Worship Helps You Return to Joy
I was awestruck when my daughter, Sarah, who was two years old at the time, found comfort in my arms after her arm was badly scraped from an accident in the playground. In just a matter of minutes her sobbing subsided and her gloomy expression was replaced with a cheerful smile. How could there be so much power in what seemed to be an insignificant thing? A mother’s embrace chased her tears away.
The strongest force in the first two years of a child’s life is the desire to experience joy in loving relationships. Securely attached children seek comfort and closeness from their parents when they are upset. Once they are calmed something mysterious happens. They are able to get down and play as if nothing painful ever happened. Psychologists call this returning to joy.
I never learned how to return to joy as a child. Unfortunately, like many others, trauma and the lack of nurturing continued to impact my ability to hold onto joy as an adult. After working hard to hold my life together for many years, I finally came to the end of myself and cried out to God for help. Thankfully He had an answer for me.
After being challenged to spend twenty minutes a day worshiping God for a month, I began to daily praise and adore the Holy One even though I was in excruciating emotional pain. In time, as I boldly, and sometimes not so boldly, bowed my heart before Him in worship, I was spiritually transported into the very throne room of God.
In the beginning of my worship journey, trauma and abuse had distorted my perception of the fatherhood of God so I didn’t feel like He was safe. Even though I knew the scriptures describing God as a loving and merciful heavenly Father, I couldn’t believe them in the depths of my heart. He seemed to be invisible and far-away, but I was desperate so I continued to press in. I was completely undone when I experienced His loving kindness in a way that took my breath away.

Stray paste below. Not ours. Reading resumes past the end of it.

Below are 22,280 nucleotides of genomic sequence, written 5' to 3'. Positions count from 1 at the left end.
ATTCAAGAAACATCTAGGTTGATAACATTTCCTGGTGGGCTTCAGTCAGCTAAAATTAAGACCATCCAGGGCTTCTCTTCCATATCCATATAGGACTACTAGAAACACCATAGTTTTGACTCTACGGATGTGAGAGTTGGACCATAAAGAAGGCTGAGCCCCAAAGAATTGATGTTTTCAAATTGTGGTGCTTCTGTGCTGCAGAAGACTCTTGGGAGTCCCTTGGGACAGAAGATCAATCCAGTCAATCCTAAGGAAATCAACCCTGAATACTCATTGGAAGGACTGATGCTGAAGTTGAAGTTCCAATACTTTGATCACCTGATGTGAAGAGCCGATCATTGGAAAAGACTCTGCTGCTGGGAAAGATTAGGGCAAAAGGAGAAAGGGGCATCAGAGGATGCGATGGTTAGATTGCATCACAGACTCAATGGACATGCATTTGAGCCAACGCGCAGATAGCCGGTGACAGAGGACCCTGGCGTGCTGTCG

Psalm 78:38 describes God as compassionate. I like the description of this word found in the Webster’s 1828 Dictionary: “Suffering with another; painful sympathy; a sensation of sorrow excited by the distress or misfortunes of another; pity; commiseration“. I found this to be true of our Father God as I bowed my pain before Him. In time I heard Him gently speaking scripture over me reminding me that I am His beloved daughter. This was like “a kiss from the King” which according to rabbinic tradition is a living word from God. As a result, I found comfort in the arms of my Savior and was able to return to joy.
In the beginning of my journey I worshiped God because I desperately wanted to be healed. As I began to see that His heart was for my good I was able to pursue the Healer for who He is and not for what he could do for me. Like Brother Lawrence I found these words to be true: “To be with Him is really your only support and your only comfort during affliction.”
When you enter the throne room of your Heavenly Father and pour your heart out to Him in praise, He will replace your hurt with His joy. You will find “a kiss from the King” waiting to enlighten you to the boundless love the Holy One has for you.